This year, the Samaritan House ministry will begin to offer Respite Care to hospice certified patients in our area. This effort is in collaboration with Susquehanna Hospice, and will be offered for a minimum of five days to qualified referrals. There is a great need for this service in our area, and this new dimension will also keep volunteers active between guests. Details will be provided as the process unfolds.
Samaritan House will partner with Susquehanna Home Care and Hospice in sharing resources such as Bereavement Follow-Up and Education and
Training. Samaritan House volunteers are welcome to participate in programs
that are offered through Susquehanna Hospice. For more information, call Anna Dunlap (570) 948-9494.
Training Sessions for 2019
Several training opportunities will be offered throughout the new year, beginning in February of 2019. Topics will include: Pastoral Care of the Dying, Confidentiality and HIPPA, Compassion Fatigue, and The Basics (Care of the Dying). Each session will take place from 6:30-8pm at St. Peter's Parish Center. Desserts and beverages will be provided. All volunteers are encouraged to attend, along with a spouse or friend. These trainings are not required, but will serve to inform and refresh.
The first training is scheduled for Thurs., February 21st at 6:30pm. Fr. David Bechtel will speak on "Pastoral Care of the Dying", which will include a discussion on appropriate ways to communicate with guests and their families as death approaches.
Farewell & Gratitude
The Samaritan House Steering Committee members wish to acknowledge Karen Usavage for her many years of service to the Samaritan House as a Program Facilitator and volunteer. Karen will continue to serve as a volunteer for future guests, in between her travels. Thank You, and Best Wishes, Karen!
Sincere thanks to Lillian Fox and Laurie Coffee for representing the Samaritan House at the Alternative Christmas Fair held during the Dickens of a Christmas celebration. $610 was raised to assist the ministry.
All are invited to attend the next Book Group meeting on Mon., Jan. 28th at 6:30pm at the Samaritan House. Participants will discuss plans for the new year, and choose the next title for discussion. Your suggestions for future reading material are welcome. Bring a light snack or beverage to share. For more information, contact Laurie Coffee (570) 549-2210.
Important Policy Updates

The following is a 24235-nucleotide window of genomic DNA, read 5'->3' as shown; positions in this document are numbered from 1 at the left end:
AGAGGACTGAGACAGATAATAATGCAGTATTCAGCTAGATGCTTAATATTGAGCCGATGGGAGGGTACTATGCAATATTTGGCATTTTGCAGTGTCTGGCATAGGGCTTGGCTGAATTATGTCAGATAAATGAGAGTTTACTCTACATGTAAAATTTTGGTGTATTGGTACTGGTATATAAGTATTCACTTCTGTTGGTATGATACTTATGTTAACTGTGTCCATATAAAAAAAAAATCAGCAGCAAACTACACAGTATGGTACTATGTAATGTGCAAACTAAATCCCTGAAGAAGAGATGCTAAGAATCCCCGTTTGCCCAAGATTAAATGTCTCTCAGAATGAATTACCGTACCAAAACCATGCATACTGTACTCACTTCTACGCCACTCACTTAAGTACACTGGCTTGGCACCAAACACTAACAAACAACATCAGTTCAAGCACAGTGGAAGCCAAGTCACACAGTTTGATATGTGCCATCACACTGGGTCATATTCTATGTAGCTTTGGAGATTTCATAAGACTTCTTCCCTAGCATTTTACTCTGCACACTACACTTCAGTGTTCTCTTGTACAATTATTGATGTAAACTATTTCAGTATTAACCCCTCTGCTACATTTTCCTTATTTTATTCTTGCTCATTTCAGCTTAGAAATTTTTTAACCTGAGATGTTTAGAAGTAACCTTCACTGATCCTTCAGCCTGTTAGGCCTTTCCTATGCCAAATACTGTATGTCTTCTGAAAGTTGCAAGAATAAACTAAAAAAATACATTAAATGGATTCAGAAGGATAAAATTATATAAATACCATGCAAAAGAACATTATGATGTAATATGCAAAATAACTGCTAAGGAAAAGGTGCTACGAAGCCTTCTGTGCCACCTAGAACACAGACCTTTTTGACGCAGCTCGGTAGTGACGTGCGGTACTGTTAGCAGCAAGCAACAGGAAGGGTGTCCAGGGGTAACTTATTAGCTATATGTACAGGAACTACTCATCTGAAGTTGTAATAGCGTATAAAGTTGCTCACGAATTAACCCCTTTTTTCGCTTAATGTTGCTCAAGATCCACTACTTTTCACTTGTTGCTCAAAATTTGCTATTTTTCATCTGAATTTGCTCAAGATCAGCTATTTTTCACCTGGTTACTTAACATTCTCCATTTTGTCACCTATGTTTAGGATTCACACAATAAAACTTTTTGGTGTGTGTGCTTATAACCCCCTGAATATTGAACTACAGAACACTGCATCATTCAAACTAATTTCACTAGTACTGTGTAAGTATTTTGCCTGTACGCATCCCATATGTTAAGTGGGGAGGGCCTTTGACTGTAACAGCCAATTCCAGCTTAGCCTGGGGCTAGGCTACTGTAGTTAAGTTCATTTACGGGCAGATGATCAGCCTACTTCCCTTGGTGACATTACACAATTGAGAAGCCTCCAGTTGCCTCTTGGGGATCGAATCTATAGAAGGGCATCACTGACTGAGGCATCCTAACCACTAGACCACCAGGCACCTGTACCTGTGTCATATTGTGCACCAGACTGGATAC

Several policies have recently been updated. Please read these carefully, as the procedures have changed.
Time of Death - There will be no housekeeping or disposal of medication until after the
body has been removed from the house. Volunteers are asked to sit quietly and minister to
family members as needed. The body of the deceased should be covered with a sheet or
blanket and, and left undisturbed. Medications will be disposed of by the Hospice nurse who
is present at the time of death, or by a designated member of the Steering Committee. The
guest's possessions may be gathered for the family at an appropriate time after death occurs.
When a guest passes, the volunteer present for that shift should
call only the next volunteer on the schedule. The others will be
notified by a committee member after the house is vacant.
Bereavement Follow-Up will be provided for volunteers as
needed after a guest passes. Samaritan House volunteers are also
invited to take part in the Susquehanna Health Bereavement
Program. More information will be available soon.
Mark Your Calendars! The annual Volunteer Appreciation Dinner will be held on Sun., May 19th at St. Peter's Parish Center. Dinner will be provided, and a guest speaker will be present. Mark your calendars and plan to join your fellow volunteers for for this inspiring event.
A New Door Bell
A new door bell has been purchased for the house. This can also be used as a 'call bell' by the guests, as well as to alert volunteers when family and friends visit the house.
The Call to Serve
"The call to serve involves something special, to which we must be attentive. Serving others chiefly means caring for their vulnerability. Caring for the vulnerability of our families, our society, our people. Theirs are the suffering, fragile and downcast faces which Jesus tells us specifically to look at, and which He asks us to love. With a love which takes shape in our actions and decisions. With a love which finds expression in whatever tasks we, as
citizens, are called to perform.
People of flesh and blood, people with individual lives and stories, and with all their frailty: these are those whom Jesus asks to protect, to care for, to serve. Being a Christian entails promoting the dignity of our brothers and sisters, fighting for it, living for it. That is why Christians are constantly called to set aside their own wishes and desire, their pursuit of power and look instead to those who are most vulnerable."
Pope Francis, 2015